Monday, November 2, 2009

The Farmhouse - Inspiration from the Adirondacks - Part I














Farmhouses evoke nostalgic memories - real or imagined - of a simpler life and a deep, nourishing connection to the seasons and the land. So what makes a true American farmhouse? A farmhouse connected to the land and all its seasons, that dominates a community of buildings, and that's built to last using natural, indigenous materials.



Recently I spent the day with my friend Linda, who having spent much time at an earlier age hiking and working at summer camp here in the Adirondacks, now lives as a permanent resident here in this wonderland. She is a master at farmhouse and barn restoration, and her devotion and artistic vision are amazing.




On this particular day, we took a walk on Fox Run Farm, one of her recent projects in the making. This property has one foot firmly planted in the national optimism of the well-heeled early 19th century, and one toe in the currently struggling horse country of Lewis, NY.



The prior family were a typical 20th century farming family - ten children and hard times. They had a subsistence dairy farm, like many small farms in the area. Cream & milk were exported to Albany via the railroads. The rear addition to the 1790's barn has a milking parlour with thirteen wooden stanchions and two birthing stalls. We noticed an old metal sign with the herd's certification still hanging in the barn. The round silo foundation is next to the barn, and studying the barn's construction reveals large cut nails and vertically sawn lumber.


The house is a Greek Revival cottage, with double parlours on each side of the entrance vestibule. Dating back to the early 1840s, the brick nogging in all the outside walls and the Franklin wood stove setup all point to that time. The windows are faithfully reproduced based on the remaining evidence -they hold the soul of the house. The skillful craftsmanship and materials used in building the house and barn are flawless, and am flabbergasted that these structures stand so true going into their third century. I love the survivorship aspect of these buildings. The four by six foot outhouse had a news article in it dating from 1898!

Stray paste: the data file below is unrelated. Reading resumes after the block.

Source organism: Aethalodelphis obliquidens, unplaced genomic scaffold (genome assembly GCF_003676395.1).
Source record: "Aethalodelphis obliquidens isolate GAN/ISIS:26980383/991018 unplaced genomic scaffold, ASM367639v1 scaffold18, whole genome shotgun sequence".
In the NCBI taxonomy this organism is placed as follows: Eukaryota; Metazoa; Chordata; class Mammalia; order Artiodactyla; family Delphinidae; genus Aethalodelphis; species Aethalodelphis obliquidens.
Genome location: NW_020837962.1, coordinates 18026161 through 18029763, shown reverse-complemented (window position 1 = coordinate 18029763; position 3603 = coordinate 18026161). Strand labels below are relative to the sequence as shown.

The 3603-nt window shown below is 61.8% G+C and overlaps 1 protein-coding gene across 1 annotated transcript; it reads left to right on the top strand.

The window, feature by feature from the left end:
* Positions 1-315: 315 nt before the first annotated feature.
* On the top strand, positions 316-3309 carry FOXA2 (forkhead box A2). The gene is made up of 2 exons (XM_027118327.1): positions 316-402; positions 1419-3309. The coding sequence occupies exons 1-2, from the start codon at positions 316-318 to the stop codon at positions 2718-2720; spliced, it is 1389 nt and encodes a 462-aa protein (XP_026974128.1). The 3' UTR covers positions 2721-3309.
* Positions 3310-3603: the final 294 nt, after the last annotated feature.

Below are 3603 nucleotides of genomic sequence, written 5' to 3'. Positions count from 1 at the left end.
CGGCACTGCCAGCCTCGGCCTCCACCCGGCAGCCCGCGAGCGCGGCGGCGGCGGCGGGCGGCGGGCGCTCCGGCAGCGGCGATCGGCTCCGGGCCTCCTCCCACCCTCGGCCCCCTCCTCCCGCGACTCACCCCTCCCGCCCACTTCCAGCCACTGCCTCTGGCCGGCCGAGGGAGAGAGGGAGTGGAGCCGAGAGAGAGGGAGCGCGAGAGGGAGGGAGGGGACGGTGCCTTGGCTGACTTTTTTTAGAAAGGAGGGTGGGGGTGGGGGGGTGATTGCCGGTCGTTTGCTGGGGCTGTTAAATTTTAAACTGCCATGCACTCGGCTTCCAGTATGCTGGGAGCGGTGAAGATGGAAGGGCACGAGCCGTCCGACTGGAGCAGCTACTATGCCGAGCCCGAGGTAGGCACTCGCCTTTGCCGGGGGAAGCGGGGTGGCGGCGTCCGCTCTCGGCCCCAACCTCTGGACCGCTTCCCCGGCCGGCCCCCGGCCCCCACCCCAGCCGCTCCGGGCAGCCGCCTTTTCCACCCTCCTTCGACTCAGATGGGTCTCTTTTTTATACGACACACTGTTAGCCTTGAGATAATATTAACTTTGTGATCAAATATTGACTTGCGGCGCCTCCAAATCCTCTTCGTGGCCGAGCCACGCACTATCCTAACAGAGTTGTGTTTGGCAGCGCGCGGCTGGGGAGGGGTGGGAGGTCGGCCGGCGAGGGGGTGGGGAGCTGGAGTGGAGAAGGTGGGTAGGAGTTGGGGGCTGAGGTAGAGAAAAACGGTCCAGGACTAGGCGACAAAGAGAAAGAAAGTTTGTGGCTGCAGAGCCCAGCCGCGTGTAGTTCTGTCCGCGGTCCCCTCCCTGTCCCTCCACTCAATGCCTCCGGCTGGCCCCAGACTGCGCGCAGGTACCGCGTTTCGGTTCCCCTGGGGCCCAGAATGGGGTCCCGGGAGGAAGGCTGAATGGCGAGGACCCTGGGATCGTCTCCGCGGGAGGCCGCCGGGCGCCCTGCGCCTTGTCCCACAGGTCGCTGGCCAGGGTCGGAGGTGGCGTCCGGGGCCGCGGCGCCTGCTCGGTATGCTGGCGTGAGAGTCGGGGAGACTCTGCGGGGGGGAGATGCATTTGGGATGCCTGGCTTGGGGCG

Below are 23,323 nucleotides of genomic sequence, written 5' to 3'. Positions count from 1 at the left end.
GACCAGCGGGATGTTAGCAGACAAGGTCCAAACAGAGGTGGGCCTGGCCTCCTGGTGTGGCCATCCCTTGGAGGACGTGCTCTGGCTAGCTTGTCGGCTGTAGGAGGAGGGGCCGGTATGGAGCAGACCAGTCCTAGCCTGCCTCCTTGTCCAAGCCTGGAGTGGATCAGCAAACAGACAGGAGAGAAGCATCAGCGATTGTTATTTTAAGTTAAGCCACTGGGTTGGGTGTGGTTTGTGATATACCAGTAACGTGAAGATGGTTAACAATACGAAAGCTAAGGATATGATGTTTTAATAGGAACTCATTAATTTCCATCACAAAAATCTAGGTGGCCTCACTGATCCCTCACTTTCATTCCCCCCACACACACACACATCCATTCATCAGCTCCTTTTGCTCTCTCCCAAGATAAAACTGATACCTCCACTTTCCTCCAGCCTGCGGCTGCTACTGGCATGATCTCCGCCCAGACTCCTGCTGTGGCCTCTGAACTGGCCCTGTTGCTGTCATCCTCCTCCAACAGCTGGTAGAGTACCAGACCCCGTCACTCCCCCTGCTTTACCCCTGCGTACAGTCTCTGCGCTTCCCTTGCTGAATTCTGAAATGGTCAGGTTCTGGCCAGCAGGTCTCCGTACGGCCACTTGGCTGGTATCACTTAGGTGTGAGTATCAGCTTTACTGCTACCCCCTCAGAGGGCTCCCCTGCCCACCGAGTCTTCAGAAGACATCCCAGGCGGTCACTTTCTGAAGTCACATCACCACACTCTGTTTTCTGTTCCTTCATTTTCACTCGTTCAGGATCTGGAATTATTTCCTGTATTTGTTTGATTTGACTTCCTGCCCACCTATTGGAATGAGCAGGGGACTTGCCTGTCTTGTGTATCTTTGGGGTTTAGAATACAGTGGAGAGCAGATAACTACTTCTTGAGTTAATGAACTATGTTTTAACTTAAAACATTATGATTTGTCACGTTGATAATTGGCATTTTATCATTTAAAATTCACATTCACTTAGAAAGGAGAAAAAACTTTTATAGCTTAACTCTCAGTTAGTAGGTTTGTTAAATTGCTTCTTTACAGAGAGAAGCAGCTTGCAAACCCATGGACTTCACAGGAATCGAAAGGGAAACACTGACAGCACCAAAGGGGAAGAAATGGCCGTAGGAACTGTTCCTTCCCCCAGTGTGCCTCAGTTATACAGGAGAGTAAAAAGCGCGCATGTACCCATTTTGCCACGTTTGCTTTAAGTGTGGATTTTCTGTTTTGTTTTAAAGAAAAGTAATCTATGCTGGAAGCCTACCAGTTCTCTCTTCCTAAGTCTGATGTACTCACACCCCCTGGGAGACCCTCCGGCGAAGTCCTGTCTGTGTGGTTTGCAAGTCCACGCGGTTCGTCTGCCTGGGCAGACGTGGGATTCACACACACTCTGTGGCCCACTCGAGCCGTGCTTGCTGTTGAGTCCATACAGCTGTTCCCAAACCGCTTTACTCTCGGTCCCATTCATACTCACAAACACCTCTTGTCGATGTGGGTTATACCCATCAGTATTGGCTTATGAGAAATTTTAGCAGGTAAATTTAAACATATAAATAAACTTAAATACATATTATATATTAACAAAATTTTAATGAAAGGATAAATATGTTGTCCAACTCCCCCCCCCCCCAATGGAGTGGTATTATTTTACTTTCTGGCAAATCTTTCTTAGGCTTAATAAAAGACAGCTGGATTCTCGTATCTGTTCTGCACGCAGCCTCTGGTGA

Linda sums it all up by saying "The farmhouses, the barns and their fields are all in connection to each other and in context...variable of time, light, color, texture. The viewer sees what the eye allows - I believe houses draw your energy attracting whom they desire...mystical, yes.
This farmhouse is on the radar of the Preservation League of New York, AARCH and staunch preservation advocates locally.



Stop by the Pink Pig blog again as I continue to take you through more farmhouse & barn restoration projects by my talented friend Linda.